Vulnerabilities have been successfully discovered by Computest in a 2015 Volkswagen Golf GTE and a 2015 Audi A3 Sportback e-tron. Both cars are manufactured by Volkswagen Audi Group (VAG).
An insecure software process exposed by the Wi-Fi interface used by the cars Harman In-Vehicle Infotainment (IVI) system allows unauthenticated access. Some further digging revealed that it was also possible to access the IVI’s Control Area Network (CAN) bus.
This meant that:
"Under certain conditions attackers could listen in to conversations the driver is conducting via a car kit, turn the microphone on and off, as well as gaining access to the complete address book and the conversation history."
"There is the possibility of discovering through the navigation system precisely where the driver has been, and to follow the car live wherever it is at any given time."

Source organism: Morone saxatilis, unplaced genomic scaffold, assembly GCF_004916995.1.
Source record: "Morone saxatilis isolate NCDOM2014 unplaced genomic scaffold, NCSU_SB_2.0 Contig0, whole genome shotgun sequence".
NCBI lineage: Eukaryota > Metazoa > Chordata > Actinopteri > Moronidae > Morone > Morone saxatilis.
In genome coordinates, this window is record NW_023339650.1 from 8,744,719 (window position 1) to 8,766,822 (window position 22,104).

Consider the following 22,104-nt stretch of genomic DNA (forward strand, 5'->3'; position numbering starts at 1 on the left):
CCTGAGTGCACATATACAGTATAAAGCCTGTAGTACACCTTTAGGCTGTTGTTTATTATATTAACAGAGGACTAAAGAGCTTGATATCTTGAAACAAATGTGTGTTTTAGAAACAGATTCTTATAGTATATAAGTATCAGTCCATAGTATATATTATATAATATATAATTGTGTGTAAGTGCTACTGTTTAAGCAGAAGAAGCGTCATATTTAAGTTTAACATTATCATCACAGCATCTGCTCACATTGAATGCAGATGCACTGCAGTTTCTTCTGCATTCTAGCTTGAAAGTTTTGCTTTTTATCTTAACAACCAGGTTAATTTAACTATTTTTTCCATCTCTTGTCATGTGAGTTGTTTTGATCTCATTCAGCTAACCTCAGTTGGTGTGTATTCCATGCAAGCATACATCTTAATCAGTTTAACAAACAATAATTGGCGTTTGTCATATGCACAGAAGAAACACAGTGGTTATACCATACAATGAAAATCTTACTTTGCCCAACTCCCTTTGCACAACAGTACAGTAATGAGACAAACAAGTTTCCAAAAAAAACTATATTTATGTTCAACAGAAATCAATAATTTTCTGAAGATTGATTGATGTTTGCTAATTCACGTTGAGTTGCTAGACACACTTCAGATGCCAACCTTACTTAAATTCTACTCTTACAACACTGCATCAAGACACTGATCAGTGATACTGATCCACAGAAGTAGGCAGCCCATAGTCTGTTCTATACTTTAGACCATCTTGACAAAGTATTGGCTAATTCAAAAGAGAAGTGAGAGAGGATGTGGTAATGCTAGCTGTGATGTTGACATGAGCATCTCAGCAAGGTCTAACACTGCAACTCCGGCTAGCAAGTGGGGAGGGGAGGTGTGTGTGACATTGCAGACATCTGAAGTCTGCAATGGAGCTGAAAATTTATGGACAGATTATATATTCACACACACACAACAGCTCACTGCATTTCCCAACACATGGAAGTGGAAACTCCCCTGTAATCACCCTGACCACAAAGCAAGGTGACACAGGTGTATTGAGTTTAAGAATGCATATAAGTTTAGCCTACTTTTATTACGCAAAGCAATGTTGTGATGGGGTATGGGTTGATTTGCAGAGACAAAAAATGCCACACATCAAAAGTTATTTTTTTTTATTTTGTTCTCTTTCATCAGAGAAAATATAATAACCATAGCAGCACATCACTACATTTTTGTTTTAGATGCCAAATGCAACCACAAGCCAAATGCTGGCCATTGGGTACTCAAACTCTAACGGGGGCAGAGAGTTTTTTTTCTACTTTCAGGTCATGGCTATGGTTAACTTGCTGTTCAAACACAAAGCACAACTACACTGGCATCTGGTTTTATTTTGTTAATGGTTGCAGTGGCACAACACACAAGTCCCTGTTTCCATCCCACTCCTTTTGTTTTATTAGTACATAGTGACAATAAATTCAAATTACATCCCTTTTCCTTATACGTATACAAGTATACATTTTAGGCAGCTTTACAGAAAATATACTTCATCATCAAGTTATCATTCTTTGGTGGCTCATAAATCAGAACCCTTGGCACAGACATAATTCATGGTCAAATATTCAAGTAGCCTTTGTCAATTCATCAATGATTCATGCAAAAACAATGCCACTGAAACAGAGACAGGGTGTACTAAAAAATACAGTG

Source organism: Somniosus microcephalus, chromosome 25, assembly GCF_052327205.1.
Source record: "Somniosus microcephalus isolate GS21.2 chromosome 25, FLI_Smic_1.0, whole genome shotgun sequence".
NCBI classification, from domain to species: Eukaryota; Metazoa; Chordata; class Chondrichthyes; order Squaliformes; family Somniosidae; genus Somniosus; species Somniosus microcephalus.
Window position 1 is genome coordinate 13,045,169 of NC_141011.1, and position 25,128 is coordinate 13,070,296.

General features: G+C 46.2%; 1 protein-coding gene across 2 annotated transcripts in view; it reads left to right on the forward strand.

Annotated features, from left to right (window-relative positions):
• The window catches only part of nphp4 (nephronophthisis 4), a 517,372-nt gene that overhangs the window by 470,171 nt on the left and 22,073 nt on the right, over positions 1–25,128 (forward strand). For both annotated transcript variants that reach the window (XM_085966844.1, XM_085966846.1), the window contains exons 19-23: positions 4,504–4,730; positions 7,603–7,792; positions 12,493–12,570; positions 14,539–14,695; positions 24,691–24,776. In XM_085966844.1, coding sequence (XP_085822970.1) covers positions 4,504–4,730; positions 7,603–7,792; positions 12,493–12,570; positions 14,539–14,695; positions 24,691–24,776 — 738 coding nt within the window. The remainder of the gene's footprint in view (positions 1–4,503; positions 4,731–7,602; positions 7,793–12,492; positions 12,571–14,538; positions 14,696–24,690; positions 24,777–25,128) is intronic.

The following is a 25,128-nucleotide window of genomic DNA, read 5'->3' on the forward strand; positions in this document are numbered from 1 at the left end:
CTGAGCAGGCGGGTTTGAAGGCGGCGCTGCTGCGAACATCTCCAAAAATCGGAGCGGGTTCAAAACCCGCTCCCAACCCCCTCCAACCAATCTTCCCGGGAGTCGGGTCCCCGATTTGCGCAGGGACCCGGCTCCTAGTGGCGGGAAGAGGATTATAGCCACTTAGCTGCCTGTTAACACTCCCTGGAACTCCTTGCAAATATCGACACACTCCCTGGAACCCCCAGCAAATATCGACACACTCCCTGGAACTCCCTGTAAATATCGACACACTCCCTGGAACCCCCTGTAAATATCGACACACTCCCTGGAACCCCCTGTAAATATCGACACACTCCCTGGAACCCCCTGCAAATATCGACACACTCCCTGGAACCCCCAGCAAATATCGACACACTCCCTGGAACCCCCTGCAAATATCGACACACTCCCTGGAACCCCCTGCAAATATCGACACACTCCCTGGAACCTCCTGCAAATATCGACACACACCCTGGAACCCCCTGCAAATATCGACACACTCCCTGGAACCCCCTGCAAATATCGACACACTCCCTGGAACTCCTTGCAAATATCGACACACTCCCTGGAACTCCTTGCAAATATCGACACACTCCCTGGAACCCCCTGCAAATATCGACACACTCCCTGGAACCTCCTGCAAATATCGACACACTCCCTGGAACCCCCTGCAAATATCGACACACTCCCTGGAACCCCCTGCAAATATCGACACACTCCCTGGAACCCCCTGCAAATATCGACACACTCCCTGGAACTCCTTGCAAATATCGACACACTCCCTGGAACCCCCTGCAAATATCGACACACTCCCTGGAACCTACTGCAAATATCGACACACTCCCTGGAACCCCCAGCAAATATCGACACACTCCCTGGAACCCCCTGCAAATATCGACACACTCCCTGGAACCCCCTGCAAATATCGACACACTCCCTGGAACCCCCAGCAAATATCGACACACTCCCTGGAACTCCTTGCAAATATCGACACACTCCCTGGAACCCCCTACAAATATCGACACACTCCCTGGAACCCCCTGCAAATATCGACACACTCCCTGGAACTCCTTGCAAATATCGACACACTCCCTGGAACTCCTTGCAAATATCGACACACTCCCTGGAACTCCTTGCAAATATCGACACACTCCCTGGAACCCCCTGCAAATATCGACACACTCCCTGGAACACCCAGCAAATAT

The car uses a different, high-speed CAN bus for vehicle-critical communication such as steering, door unlocking, park assist, and – yes – braking.
That high-speed CAN bus is precisely one component away from the compromised IVI CAN bus: the two are separated by a CAN bus gateway that acts as a firewall between the two.
It’s here that the researchers stopped in order to avoid breaking the law. The researchers reported their findings to VAG, which seems to have taken the issue seriously enough to invite them to come to its HQ in Germany to explain them.
The company later said it had patched the flaws that allowed access, although of course that would only fix new cars made from the point that firmware image became available.